What you get out of your travels may depend on what you've left behind.
I watch Matt's back retreat across the ferry terminal parking lot and up the ramp; he reboards the Columbia under the black southeast Alaska sky. Darkness provides cover for my tears. The great adventurer has opened her big mouth once too often. Now I have to follow through.
My plan had seemed natural, even logical, at the time. Sitting on a driftwood log with Matt and Stan at our campsite on Kolosh Island, I listened to them plot their plans now that our four-week expedition together was almost over. "I'd like to do some backpacking in the mountains around Juneau," Stan said.
Matt frowned. "My job starts soon," he said. "To make it back to Seattle in time, I have to catch the September twelfth ferry from Sitka."
They both looked at me. Four weeks of their frequent unsolicited advice had taken a steep toll. I remembered Stan instructing me in how to hold my kayak paddle. I'd been working as a whitewater river guide for three seasons; this was his first summer kayaking. I remembered both of them standing over my white 16-foot Chinook, the Ozzy, telling me how to arrange my stuff sacks. I remembered the morning I was cooking a huckleberry pancake, and Matt appeared and said I should turn it over. I turned it, then Stan strolled over, looked into the pan, and pronounced that it had not been ready to turn over yet. That was the day I stopped cooking.
And I remembered Audrey Sutherland's talk at The Mountaineers in Seattle. She had autographed my copy of her new book, Paddling Hawaii, with these words: "For Sheryl--paddle south of Sitka--down to Goddard. Aloha, Audrey Sutherland." I'd followed her advice: here we were, camped offshore of Goddard. Then I recalled something else Audrey told her listeners: "Go now, and go solo."
I flexed an arm grown hard and muscular through many weeks of paddling and thought of my guide friends back home. "Arms like tree trunks" was the standard we held to. I looked at Stan and Matt. "I don't have to go back yet," I said. "I think I'll get off at Petersburg and paddle solo down to Wrangell." Stranded, they contemplated the steam swirling over their tea mugs.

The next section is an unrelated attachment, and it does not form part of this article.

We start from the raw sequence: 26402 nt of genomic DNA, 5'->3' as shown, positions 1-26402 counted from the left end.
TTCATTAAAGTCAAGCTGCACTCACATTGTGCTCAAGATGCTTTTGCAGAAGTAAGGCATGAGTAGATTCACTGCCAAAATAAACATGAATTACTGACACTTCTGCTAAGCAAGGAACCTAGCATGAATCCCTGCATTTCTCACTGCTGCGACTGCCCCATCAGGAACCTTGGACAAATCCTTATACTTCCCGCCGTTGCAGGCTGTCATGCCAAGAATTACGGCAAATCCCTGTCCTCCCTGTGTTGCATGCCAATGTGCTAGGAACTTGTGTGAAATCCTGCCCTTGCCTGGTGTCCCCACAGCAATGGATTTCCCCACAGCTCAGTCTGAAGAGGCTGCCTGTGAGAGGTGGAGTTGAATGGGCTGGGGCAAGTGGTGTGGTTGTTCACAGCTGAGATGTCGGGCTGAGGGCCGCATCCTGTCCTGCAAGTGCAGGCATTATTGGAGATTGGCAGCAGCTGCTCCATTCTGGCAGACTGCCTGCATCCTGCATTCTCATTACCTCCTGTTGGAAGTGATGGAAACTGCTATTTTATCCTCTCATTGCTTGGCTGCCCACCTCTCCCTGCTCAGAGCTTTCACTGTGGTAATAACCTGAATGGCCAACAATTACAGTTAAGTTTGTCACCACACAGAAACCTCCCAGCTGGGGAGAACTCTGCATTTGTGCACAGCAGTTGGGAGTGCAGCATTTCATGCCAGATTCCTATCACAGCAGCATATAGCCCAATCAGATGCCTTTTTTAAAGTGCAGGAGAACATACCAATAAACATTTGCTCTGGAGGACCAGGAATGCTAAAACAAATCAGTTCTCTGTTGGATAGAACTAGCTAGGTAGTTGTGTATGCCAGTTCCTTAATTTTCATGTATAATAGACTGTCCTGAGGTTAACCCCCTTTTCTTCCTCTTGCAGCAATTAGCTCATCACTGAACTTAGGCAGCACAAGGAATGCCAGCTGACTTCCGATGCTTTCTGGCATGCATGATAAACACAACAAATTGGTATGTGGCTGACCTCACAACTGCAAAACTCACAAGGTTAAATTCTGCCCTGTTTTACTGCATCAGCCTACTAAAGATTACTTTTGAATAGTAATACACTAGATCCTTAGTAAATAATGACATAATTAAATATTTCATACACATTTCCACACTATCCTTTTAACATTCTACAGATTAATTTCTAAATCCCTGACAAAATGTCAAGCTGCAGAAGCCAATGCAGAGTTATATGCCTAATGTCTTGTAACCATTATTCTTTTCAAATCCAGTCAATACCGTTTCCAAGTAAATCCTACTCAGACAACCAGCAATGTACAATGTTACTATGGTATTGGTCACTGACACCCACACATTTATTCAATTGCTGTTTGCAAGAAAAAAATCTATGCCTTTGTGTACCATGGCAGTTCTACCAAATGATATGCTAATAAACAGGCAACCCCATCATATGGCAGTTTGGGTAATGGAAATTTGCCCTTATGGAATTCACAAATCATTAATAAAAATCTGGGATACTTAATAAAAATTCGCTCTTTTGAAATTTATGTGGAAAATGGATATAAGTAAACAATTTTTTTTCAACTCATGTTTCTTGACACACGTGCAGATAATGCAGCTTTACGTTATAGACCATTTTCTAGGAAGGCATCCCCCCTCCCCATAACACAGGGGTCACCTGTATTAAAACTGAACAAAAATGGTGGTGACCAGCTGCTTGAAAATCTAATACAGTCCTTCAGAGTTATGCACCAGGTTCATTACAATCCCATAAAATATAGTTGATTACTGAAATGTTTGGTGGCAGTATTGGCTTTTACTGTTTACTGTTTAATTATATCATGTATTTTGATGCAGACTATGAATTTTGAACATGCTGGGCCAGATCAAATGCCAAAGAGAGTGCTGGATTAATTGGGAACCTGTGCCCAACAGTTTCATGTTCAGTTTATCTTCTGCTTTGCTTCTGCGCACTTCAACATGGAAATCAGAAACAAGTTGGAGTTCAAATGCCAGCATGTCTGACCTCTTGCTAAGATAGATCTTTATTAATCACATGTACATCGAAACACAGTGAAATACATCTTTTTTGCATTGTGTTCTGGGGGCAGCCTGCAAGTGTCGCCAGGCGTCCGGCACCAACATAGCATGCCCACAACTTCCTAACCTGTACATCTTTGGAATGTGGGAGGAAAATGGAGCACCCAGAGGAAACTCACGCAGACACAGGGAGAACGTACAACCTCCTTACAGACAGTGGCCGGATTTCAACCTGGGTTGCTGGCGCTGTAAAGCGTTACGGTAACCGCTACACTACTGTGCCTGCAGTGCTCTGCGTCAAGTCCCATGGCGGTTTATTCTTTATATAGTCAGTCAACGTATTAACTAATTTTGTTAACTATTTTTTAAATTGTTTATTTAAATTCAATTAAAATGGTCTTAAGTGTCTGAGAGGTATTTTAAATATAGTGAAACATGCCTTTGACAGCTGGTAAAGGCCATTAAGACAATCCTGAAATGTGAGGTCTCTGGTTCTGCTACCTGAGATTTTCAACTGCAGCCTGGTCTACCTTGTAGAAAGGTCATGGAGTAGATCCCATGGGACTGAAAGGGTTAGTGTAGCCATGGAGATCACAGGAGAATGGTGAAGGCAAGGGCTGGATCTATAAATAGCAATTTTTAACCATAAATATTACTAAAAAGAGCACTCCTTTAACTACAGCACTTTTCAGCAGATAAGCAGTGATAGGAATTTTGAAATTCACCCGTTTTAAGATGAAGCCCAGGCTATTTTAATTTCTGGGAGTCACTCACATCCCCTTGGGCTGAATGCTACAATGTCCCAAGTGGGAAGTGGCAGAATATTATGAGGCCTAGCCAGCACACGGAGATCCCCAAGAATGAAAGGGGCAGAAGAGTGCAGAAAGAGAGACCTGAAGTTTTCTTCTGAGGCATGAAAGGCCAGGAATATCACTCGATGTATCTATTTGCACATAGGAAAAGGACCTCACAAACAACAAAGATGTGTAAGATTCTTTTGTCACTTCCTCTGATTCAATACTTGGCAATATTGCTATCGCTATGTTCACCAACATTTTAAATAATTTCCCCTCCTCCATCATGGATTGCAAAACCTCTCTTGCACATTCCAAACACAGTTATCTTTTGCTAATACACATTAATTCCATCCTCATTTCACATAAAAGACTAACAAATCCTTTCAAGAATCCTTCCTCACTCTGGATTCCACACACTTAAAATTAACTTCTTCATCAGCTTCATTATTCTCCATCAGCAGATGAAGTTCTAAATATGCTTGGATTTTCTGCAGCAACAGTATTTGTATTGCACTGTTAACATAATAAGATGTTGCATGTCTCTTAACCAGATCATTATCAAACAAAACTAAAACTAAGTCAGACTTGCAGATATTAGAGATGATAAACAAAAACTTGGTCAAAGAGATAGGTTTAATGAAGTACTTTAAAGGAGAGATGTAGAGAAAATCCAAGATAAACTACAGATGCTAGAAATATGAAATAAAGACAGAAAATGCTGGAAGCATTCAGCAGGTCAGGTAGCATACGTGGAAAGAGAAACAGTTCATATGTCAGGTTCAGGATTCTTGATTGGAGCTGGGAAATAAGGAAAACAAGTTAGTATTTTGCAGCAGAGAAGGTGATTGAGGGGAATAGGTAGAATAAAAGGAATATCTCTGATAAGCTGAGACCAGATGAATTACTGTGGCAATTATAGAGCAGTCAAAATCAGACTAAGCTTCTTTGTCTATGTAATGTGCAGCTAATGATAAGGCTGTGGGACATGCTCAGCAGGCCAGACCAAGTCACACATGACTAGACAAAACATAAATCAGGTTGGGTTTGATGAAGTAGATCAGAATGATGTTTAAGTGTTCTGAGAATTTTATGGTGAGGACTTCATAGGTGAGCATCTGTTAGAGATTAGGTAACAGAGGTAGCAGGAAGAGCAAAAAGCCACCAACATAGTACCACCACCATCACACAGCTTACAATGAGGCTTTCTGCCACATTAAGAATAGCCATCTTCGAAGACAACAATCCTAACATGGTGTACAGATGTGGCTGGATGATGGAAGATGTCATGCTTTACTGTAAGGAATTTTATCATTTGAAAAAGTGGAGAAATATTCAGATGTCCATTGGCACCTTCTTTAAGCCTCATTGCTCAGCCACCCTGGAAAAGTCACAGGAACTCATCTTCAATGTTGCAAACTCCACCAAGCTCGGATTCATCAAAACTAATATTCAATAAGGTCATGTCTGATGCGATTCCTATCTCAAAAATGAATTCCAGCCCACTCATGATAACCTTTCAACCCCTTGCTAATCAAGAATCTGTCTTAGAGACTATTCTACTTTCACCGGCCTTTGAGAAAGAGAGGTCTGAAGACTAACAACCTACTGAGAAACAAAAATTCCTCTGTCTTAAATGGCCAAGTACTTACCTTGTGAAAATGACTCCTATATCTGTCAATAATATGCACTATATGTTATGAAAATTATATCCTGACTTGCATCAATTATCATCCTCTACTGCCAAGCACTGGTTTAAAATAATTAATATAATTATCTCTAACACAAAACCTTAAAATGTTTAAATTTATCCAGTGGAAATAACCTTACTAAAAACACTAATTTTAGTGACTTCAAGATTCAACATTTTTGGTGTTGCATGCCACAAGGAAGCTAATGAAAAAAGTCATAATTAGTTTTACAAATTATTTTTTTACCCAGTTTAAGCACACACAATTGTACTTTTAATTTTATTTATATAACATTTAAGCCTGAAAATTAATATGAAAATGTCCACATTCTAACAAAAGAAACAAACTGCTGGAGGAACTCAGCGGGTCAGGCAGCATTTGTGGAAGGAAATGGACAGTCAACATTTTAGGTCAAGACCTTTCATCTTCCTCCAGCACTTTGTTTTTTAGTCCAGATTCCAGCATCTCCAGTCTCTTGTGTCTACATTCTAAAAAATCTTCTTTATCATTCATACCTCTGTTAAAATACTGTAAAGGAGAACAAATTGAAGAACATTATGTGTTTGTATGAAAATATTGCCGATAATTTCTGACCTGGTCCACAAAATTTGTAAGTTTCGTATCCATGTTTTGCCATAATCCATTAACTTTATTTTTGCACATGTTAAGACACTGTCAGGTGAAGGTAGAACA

Stuff sacks, paddles ammo can: all are piled around my rubber-booted feet. I'm alone, in the rain. The ferry horn blasts twice, a sound that usually churns my blood with anticipation. This time, I hear a death knell, and fix on the word solo as a saltwater mantra . . . solo, solo, so low here I go.
I depart Petersburg's harbor while a cruise ship anchors. Resting the wooden paddle across my spray-skirted lap, I munch an apple and look at the people on the upper decks. A man trains his video camera on me, and I feel like a member of an endangered Alaskan species, captured on film before it's too late. Time to get outta town.
Paddling south along the east coast of Mitkof Island, the familiar rhythms settle in: push, pull, inhale, exhale. Shoulders, arms, wrists, waist: they move like actors playing their parts for the thousandth time. Rain lightens to drizzle, then stops altogether. Strengthening sunlight reveals the whorls of my paddle blades reflected on the water Birds wheel and call,brown kelp bulbs bob, sea swells cradle the boat and over all things hangs the crusty pungency of salt.
All afternoon I crawl alongside steep cliff walls that plunge to the waterline. After several hours, my muscles begin to tire; time to consider tonight's campsite. Another hour's paddling and the underpaid actors start to grumble. Around a headwall a long, gently sloping beach offers itself I land the kayak and disembark to look for the high-water mark. The woods behind this beach are too densely overgrown to yield a tent space. I settle for pitching my tent as far from the water as possible, but the encrusted rings of algae and kelp high up the beach make me nervous. The tide table shows that the highest water is due just after midnight. …